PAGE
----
PERSPECTIVE ON EDUCATION : A Passing Grade for Wilson : The governor’s budget has some welcome ideas for returning schools to high standards, but a tax cut now may be unwise.

<i> Delaine Eastin was a Democratic assemblywoman from Fremont before her election last November as state superintendent of public instruction. </i>

The budget unveiled by Gov. Pete Wilson on Tuesday contains good news for the schools of California. Not only does it provide for the first cost-of-living increase in five years, but even more important, the budget message suggests hardy support for the notion that it’s time to get California education moving again.

Just squeaking by year to year is not the right goal for an education system that has yet to fully adjust to the radical new demands placed on young people by global competition and social change. The right goal is to get California back into a national education-reform leadership position.

Wilson’s budget is a good first step because it seems to emphasize the need to set higher standards for student achievement, teacher performance and parent involvement.

It supports an urgent expansion of vocational education, practical preparation for life for about half of our young people whose futures to date have been wrongly de-emphasized. This opens great new possibilities.


The governor’s interest in a new education code amounts to what corporations call re-engineering--starting over with a blank piece of paper. It’s a bold idea, similar to efforts I sponsored in the Assembly. Working with school stake-holders and the legislative counsel, I sought to dramatically trim the 11-volume body of school law we have today. We found that task to be much harder and more complicated than I had first thought. But that, of course, is no reason not to keep trying. With fresh support from the governor, its time has come.

In his State of the State address Monday, Wilson suggested that we dismantle teacher tenure and give schools the flexibility to bring in teachers from outside the education profession. These are two different things. In line with the local control and deregulatory approach that I advocate, I see no reason why we can’t come up with a set of standards for bringing accomplished people into the classroom to help students prepare for their lives. That’s what school is supposed to be.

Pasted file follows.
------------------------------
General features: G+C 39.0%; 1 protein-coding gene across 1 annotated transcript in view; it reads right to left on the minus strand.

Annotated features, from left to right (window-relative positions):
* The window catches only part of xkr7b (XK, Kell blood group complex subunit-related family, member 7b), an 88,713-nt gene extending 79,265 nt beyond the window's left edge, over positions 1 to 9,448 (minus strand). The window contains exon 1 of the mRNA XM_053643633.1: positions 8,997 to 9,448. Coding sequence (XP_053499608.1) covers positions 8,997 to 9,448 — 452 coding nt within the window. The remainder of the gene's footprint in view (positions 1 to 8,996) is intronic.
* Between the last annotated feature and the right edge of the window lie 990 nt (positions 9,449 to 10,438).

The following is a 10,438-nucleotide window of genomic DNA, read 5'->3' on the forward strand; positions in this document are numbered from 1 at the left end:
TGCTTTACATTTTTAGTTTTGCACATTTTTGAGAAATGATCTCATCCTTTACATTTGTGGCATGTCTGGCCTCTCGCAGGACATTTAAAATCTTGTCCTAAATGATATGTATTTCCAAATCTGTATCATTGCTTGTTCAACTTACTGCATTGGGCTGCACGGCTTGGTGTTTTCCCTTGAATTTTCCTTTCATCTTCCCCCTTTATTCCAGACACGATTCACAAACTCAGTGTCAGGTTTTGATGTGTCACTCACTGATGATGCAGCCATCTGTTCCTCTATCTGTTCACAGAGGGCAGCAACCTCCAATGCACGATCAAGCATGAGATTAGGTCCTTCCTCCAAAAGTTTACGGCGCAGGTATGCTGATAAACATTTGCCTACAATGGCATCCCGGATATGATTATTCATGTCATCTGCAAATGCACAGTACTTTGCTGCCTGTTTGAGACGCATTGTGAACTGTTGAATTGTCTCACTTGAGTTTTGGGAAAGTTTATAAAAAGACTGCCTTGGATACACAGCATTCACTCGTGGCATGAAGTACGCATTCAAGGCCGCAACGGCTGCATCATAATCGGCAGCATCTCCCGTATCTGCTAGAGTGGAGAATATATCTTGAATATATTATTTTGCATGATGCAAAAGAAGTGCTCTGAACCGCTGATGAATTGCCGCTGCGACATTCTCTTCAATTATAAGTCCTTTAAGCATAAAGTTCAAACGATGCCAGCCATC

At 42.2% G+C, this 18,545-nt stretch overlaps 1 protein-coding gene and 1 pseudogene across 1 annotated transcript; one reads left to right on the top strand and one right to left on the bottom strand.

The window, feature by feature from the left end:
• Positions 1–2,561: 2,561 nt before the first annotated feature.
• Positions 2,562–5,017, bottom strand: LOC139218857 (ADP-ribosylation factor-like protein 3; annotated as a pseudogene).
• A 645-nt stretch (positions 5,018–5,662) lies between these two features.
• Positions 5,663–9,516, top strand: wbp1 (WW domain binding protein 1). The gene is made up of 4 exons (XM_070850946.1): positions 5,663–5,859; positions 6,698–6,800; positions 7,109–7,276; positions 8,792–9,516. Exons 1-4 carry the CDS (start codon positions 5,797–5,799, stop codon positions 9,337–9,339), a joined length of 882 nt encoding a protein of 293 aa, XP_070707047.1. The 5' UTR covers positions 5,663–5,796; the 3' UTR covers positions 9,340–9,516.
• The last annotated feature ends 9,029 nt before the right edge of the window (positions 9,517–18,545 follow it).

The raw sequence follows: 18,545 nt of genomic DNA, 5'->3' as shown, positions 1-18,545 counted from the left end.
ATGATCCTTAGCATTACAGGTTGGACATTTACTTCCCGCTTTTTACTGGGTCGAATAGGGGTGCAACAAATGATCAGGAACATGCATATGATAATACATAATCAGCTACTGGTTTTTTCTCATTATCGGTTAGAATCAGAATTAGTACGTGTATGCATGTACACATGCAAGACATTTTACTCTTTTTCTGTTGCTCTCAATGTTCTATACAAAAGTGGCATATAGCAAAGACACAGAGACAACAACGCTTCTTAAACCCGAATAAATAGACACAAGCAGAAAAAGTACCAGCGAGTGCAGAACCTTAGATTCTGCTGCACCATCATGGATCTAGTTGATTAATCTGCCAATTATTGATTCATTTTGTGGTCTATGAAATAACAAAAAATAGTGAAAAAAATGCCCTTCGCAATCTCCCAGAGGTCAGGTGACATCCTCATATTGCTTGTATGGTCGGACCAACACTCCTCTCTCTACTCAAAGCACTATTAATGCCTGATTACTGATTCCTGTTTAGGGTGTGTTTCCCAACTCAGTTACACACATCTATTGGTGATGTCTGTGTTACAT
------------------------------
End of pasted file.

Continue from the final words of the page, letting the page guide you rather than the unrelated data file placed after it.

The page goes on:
We sometimes overcomplicate such questions. Every principal knows the difference between hiring a retired physician to teach health subjects and hiring somebody’s unemployed brother-in-law who lacks any kind of preparation. After all, we pay principals to discern such distinctions and make decisions. The point is that high standards and a principal’s discretion both have a part in the improvements we need.

As for teacher tenure, we should aim for a system that makes it easy to fire a bad teacher and very difficult to fire a good one.


California teachers on the whole are doing a good job against all odds, and it is egregiously unfair to ask them to carry incompetent or lazy colleagues. We owe them a thoroughly productive team. I will support aggressive action to improve or eliminate poor performers; the first step is reaching agreement on an unambiguous set of performance standards, the practice used in corporations all over the country.

Provided that we begin a purposeful process to lift and maintain high performance standards in teaching, tenure is beside the point. Tenure was created as a check against the political abuse of conscientious teachers, and there is regrettably no sign that our culture has overcome the human weakness for abusing power. Teachers who meet standards should not have to worry that an honest disagreement or some perceived affront could lead to firing. One does not motivate people by making them vulnerable to other people’s whim.

I am eager to cooperate with the governor to implement Goals 2000, the education-reform blueprint worked out under the leadership of the nation’s governors a few years ago. But I must express the concern I have about a sizable tax cut at this delicate stage of economic recovery.

Naturally, taxpayers would appreciate a break in these hard times. I accept that, but I will also make the case that support for education is a good deal for the taxpayer, short and long term. If we are to build on the state’s budding economic recovery, we shall have to ensure that California remains not only the land of opportunity for our graduates, but also the land of graduates for our opportunities. That’s a good future, but without both halves, it falls apart. It’s that serious.


If we build on Goals 2000 with the same energy and resolve that I encountered in Californians last fall, we can return our state to the position it once occupied--a state whose high school graduates were the best-prepared for college, the best-prepared for advanced vocational training, the best-ready to be good mothers and fathers, good neighbors, good citizens of the world. That’s where Goals 2000 will take us.